Regarding caffeine, paraxanthine, metoprolol and omeprazole, plasma samples were spiked with an internal standard {caffeine-(trimethyl)-13C3, theophylline-(2-13C,1-3-15N2) [for paraxanthine], metoprolol-d7(+) tartrate, lansoprazole [for omeprazole]}. The analytes and their internal standards were then extracted from human plasma by Oasis HLB solid-phase extraction using sodium acetate, 5% methanol in water. The solid-phase extraction cartridges were subsequently placed on top of an Axygen 96-well plate and, to finish, 90% methanol in water was added to them. Next, the samples were analysed using a Sciex API 4000 liquid chromatography coupled with tandem mass spectrometry system (LC-MS/MS). Chromatographic separation of the compounds was accomplished using a Genesis C18 column, with 1% acetic acid in methanol : water (90:10, v : v) as the mobile phase at a flow rate of 1.00 ml min–1. The MS/MS system was operated using an electrospray in positive ionization mode. The precursor-to-product ion reactions monitored are presented in Table 1. The lower limit of quantification (LLOQ) was 25 ng ml–1 for caffeine and paraxanthine and 5 ng ml–1 for metoprolol and omeprazole.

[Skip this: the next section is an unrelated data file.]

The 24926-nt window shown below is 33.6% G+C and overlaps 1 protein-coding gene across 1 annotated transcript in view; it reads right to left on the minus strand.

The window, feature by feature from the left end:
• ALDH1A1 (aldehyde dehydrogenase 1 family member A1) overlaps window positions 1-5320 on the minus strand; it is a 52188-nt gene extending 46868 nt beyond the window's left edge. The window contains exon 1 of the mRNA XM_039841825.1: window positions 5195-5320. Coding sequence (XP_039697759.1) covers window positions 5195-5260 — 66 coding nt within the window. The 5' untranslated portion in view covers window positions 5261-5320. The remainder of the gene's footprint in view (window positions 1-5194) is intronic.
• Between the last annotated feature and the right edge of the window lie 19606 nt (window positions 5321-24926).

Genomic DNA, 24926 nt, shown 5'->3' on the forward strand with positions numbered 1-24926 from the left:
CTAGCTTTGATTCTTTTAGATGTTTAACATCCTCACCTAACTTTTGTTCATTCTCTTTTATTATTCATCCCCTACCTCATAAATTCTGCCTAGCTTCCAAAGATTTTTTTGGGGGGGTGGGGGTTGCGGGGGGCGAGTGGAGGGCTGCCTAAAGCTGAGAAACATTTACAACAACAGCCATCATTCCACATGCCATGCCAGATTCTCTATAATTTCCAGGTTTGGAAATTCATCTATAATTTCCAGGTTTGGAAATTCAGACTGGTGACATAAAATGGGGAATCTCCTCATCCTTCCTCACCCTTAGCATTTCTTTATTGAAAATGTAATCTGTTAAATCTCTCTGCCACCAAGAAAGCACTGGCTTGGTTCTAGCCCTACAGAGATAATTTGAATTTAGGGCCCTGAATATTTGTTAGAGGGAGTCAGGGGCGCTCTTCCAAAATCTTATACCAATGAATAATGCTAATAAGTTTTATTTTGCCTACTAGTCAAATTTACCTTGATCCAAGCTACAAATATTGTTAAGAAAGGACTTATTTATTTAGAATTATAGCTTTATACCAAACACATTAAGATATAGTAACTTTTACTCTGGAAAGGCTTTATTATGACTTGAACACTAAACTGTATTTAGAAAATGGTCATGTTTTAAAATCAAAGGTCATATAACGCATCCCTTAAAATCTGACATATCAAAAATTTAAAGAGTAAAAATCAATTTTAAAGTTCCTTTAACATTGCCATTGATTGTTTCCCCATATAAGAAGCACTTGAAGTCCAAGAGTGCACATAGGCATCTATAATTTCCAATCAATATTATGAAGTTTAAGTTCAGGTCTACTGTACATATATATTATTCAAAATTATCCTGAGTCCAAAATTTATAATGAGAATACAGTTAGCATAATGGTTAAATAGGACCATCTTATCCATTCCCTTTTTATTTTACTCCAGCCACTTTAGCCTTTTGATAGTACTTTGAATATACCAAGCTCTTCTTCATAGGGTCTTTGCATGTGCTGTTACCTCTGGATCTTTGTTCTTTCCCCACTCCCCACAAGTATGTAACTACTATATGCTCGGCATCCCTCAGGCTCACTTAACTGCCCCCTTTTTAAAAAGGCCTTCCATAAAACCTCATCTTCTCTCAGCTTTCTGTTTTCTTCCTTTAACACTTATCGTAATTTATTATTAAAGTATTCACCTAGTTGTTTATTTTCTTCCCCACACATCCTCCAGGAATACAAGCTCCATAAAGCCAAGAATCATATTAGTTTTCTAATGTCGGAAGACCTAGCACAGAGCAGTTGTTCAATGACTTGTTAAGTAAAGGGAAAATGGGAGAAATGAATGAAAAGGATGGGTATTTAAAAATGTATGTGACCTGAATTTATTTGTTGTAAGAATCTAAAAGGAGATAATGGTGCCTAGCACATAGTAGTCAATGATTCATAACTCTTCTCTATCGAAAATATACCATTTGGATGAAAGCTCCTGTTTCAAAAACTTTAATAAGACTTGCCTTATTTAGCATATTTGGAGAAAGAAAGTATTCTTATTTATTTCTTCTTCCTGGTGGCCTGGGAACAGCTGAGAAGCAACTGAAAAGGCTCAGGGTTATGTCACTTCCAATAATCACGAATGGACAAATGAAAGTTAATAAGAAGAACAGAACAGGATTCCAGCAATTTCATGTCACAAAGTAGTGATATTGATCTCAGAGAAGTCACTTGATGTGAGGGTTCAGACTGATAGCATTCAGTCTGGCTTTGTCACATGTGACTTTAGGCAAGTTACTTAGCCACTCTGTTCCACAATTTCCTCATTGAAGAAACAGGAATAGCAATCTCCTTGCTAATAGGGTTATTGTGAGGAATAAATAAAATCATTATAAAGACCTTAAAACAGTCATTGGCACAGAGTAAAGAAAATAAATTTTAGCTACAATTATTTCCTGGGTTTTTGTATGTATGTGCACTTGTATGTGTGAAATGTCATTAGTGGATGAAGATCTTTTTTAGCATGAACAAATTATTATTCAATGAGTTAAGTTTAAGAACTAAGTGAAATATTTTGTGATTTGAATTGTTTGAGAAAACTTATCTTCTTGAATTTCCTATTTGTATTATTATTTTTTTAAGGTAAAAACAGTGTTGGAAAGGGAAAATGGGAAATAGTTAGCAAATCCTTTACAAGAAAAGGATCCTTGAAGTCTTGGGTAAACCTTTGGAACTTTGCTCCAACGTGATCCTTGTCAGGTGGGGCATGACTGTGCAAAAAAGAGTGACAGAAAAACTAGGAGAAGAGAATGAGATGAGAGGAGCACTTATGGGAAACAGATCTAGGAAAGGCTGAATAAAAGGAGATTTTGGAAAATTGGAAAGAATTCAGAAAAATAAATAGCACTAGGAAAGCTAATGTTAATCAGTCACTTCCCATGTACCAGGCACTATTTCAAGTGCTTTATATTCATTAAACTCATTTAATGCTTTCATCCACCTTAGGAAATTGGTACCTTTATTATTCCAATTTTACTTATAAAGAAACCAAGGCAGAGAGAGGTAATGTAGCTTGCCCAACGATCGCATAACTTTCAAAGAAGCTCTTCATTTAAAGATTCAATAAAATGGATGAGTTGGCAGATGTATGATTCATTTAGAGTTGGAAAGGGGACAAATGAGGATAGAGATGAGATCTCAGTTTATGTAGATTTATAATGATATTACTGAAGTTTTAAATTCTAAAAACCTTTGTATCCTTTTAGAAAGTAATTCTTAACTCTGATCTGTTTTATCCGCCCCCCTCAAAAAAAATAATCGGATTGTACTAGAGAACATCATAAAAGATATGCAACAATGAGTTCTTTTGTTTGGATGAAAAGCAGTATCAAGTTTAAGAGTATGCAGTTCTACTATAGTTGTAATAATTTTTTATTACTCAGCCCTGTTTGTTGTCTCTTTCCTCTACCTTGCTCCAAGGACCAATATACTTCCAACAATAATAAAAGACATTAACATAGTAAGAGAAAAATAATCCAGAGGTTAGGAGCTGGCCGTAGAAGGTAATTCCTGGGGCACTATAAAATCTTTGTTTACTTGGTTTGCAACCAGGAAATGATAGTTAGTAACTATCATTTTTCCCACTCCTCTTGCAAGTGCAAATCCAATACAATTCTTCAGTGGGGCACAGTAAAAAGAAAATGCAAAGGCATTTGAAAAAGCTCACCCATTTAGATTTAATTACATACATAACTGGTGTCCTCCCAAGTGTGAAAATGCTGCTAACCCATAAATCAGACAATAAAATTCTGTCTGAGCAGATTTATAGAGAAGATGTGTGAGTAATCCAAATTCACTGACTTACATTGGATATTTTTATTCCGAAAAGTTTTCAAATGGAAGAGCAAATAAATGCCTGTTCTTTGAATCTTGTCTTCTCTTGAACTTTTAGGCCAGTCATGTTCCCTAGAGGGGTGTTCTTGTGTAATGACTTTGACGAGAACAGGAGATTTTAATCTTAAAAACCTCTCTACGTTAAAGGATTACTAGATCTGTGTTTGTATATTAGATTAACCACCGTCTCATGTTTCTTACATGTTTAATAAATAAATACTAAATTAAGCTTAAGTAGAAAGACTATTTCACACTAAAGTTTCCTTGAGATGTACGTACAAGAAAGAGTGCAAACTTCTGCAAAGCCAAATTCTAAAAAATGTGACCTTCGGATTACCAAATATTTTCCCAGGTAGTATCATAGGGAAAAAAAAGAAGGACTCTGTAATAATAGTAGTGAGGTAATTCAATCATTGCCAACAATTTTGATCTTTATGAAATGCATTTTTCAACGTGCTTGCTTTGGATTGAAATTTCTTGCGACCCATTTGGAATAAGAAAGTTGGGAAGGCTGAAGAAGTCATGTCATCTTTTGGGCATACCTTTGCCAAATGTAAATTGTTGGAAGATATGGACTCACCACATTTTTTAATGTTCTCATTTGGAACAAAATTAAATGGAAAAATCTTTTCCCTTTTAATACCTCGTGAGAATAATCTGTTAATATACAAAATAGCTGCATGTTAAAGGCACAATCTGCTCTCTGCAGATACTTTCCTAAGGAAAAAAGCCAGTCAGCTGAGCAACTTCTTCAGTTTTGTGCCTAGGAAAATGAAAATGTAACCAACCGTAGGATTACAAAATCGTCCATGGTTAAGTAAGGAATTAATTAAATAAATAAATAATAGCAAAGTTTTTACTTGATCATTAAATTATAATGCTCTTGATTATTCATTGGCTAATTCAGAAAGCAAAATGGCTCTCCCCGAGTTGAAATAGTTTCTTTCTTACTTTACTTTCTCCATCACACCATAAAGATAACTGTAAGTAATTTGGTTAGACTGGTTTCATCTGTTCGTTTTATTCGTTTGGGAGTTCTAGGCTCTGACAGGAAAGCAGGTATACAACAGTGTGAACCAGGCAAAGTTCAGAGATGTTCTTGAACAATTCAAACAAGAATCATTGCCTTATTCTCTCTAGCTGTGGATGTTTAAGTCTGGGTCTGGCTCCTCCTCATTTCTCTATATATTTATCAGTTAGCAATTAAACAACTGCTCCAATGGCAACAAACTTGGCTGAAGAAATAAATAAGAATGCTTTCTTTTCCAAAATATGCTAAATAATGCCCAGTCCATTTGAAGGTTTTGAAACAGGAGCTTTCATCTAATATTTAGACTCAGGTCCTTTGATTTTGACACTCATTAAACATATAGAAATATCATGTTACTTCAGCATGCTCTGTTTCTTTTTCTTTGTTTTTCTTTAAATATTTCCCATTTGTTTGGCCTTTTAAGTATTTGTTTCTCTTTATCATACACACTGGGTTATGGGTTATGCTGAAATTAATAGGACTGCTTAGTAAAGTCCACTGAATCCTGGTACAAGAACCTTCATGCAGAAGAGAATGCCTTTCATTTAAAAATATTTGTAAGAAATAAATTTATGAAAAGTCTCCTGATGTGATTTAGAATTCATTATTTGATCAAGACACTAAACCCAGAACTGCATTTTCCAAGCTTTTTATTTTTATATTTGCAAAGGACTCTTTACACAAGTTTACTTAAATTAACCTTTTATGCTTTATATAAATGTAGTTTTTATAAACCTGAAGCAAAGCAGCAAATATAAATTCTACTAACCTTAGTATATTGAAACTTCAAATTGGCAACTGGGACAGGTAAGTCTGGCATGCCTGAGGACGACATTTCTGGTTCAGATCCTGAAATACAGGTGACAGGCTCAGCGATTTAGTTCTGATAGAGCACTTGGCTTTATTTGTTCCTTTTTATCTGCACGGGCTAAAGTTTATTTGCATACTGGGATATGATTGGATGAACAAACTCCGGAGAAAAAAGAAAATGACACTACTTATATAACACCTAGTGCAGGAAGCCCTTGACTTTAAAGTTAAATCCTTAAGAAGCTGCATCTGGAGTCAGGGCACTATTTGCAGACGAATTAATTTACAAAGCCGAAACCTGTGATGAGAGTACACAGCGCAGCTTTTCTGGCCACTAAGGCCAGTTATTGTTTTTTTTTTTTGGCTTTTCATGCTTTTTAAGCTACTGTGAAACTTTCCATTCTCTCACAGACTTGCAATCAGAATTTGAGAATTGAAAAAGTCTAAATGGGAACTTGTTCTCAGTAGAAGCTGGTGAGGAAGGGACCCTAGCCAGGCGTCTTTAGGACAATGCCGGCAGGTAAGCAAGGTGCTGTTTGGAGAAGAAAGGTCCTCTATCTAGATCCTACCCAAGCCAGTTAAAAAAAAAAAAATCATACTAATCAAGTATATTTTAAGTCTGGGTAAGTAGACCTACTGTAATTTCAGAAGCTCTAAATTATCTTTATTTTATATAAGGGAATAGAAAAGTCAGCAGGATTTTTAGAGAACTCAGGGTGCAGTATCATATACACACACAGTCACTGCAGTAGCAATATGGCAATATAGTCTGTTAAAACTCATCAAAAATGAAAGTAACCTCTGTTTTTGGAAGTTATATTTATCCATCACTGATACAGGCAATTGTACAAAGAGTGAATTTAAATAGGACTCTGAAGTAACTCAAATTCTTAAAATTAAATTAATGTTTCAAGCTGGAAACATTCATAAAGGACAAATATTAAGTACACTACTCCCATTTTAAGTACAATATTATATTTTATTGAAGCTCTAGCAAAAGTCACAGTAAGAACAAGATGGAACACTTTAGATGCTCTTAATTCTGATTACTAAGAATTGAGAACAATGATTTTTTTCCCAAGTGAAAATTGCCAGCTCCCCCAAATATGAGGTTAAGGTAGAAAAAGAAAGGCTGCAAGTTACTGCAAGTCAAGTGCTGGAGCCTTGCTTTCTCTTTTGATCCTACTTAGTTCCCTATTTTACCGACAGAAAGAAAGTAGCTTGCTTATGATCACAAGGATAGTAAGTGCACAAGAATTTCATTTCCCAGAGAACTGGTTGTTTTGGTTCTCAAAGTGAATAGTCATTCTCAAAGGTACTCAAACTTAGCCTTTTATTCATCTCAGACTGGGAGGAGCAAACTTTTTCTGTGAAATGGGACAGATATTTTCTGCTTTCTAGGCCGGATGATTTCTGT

Table 1. 
Mass transition monitored for each probe and its internal standard
DrugTransition monitoredIS nameTransition monitored
Caffeine195.1 → 110.1Caffeine-(trimethyl)-13C3198.1 → 140.0
Paraxanthine181.1 → 68.9Theophylline-(2-13C,1-3-15N2183.9 → 125.0
Metoprolol268.1 → 116.2Metoprolol-d7(+) tartrate275.3 → 122.9
Omeprazole346.1 → 198.0Lansoprazole370.0 → 252.0
Midazolam326.1 → 291.1α-Hydroxytriazolam359.1 → 176.1
R- and S-warfarin307.1 → 161.0R- and S-warfarin-d6313.1 → 161.0

Regarding midazolam, plasma samples were spiked with an internal standard (α-hydroxytriazolam), alkalinized with 5% ammonium hydroxide, and extracted with methyl-tert-butyl ether. After evaporation of the organic solvent under nitrogen, reconstituted residues of the organic phase were analysed using a Sciex API 4000 LC-MS/MS. Chromatographic separation of the compounds was accomplished using a Chromolith SpeedROD RP-18e with 0.15% trifluoroacetic acid in ammonium formate and methanol (30:70, v/v) as the mobile phase at a flow rate of 1.00 ml min–1. The MS/MS system was operated using an electrospray in positive ionization mode. For midazolam and α-hydroxytriazolam, the precursor-to-product ion reactions monitored are presented in Table 1. The LLOQ for midazolam was 0.1 ng ml–1.